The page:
Andrea is a complicated character, and sometimes her behavior can be appalling. For example, she is upset when her mother moves from Manhattan to Vermont to help her brother and sister-in-law care for their severely handicapped child.

Through flashbacks we learn more about Andrea’s experiences, which have shaped who she is in the present and allows the reader to sympathize with her. She aspired to be an artist but abandoned that dream and regrets. This a spare, beautiful novel that features a character with whom you may identify but dislike.

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An Age of License, by Lucy Knisley

For Task 9, Read a Travel Memoir, I chose to read An Age of License by Lucy Knisley. After being invited to participate in a comic con in Norway, Lucy decided to travel through Europe to meet up with friends and pursue a love interest based in Sweden, and her experiences are documented in this graphic memoir.

Lucy features many drawings of food she ate on her travels, which appealed to me as I love trying new food when I travel. (Remember how I wrote about in my last post that reading Crazy Rich Asians has inspired me to travel to Singapore and eat at the food stalls in street markets?) Her drawings of cheese and wine and baguettes she ate while in France made me recall my trip to Paris, which was the best food destination I’ve visited so far. (Maybe until I get to Singapore…)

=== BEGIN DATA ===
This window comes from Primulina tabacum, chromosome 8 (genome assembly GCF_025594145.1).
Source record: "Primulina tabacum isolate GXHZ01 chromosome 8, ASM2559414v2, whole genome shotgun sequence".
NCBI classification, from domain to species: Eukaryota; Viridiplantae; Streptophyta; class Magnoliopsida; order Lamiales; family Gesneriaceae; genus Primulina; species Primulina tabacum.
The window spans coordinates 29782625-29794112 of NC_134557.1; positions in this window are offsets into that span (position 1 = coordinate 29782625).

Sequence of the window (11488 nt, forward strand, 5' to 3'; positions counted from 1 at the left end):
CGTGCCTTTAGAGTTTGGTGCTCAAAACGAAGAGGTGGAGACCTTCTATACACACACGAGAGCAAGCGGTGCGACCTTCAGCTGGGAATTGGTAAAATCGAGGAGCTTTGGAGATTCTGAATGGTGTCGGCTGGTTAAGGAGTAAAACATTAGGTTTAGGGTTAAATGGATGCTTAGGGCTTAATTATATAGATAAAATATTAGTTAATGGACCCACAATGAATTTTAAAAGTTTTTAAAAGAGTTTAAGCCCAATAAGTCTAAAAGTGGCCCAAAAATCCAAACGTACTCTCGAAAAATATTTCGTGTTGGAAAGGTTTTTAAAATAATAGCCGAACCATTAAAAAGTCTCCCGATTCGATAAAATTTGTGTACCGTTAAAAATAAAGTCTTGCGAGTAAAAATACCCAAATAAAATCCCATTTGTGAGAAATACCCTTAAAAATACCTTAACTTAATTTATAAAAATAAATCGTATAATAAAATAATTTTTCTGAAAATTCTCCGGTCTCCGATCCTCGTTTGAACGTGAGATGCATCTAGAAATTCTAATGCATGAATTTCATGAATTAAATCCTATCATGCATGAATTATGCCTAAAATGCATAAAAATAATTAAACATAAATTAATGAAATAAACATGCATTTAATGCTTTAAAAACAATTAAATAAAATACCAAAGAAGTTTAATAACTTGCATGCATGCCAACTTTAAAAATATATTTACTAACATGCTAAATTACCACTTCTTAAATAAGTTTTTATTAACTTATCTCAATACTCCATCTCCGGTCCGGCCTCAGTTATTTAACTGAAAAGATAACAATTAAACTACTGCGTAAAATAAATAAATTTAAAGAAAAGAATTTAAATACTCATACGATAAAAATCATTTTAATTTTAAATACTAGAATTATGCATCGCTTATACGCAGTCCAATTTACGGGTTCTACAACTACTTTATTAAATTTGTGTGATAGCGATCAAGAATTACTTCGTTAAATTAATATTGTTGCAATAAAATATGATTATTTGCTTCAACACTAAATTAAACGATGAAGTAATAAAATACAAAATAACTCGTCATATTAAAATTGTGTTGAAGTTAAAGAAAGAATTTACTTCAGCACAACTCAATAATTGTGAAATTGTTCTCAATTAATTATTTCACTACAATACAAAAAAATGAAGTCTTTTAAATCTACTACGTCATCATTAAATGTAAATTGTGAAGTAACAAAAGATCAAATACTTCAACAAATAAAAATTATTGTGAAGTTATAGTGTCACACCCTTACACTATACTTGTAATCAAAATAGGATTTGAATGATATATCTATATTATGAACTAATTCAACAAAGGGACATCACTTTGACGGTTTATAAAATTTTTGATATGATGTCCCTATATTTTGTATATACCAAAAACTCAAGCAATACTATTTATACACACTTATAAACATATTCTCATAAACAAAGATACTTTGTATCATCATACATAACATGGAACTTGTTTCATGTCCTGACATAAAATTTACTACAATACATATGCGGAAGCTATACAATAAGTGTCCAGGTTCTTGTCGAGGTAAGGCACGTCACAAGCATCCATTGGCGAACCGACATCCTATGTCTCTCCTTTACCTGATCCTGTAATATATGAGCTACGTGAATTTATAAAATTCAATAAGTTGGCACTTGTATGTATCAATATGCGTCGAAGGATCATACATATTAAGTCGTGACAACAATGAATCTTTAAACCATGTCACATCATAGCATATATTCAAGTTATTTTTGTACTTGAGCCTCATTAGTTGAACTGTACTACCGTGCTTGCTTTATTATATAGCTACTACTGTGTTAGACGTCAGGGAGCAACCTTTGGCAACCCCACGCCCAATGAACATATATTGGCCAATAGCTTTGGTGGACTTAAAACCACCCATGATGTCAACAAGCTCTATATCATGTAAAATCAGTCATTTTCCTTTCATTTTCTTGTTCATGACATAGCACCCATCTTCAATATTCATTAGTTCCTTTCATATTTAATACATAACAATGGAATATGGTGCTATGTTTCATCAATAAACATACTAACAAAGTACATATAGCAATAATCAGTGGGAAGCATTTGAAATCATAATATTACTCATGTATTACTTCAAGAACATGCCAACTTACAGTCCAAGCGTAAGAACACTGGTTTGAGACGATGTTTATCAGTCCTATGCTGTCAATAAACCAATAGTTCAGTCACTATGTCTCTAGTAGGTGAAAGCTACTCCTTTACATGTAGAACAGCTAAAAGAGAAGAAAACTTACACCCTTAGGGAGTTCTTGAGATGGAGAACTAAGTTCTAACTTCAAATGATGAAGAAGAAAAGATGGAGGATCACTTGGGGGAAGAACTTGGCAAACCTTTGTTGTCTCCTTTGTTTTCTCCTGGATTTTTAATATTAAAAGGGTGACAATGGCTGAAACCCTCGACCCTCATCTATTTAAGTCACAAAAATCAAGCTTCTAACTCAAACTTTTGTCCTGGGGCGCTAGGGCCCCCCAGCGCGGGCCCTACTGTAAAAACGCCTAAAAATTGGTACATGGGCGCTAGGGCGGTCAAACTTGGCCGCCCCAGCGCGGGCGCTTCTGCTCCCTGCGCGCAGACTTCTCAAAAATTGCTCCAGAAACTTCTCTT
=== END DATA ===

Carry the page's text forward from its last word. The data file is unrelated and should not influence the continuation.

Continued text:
The title An Age of License comes from what Lucy believed was a French saying about youth being a time when you’re free to do whatever you want. Although the phrase turned out to be folly, it’s an interesting idea to ponder.

I liked this book and following Lucy’s travels through Europe, and plan to read more of her work soon. The author was in her late twenties when she wrote it, and she had a lot of Deep Thoughts about her age and life etc. I will celebrate my 35th birthday later this year and have little patience for the navel-gazing that afflicts many twenty-somethings, so my eyes involuntarily rolled while reading some of these sections. Was I as insufferable at that age? When I’m in my forties will I roll my eyes at thirty-somethings? Time will tell.

Stay tuned for my next post on another completed task.

-Written by Kerry Weinstein, Reference Librarian

Preventing Suicide: Suggested Resources and Contact Numbers

17 May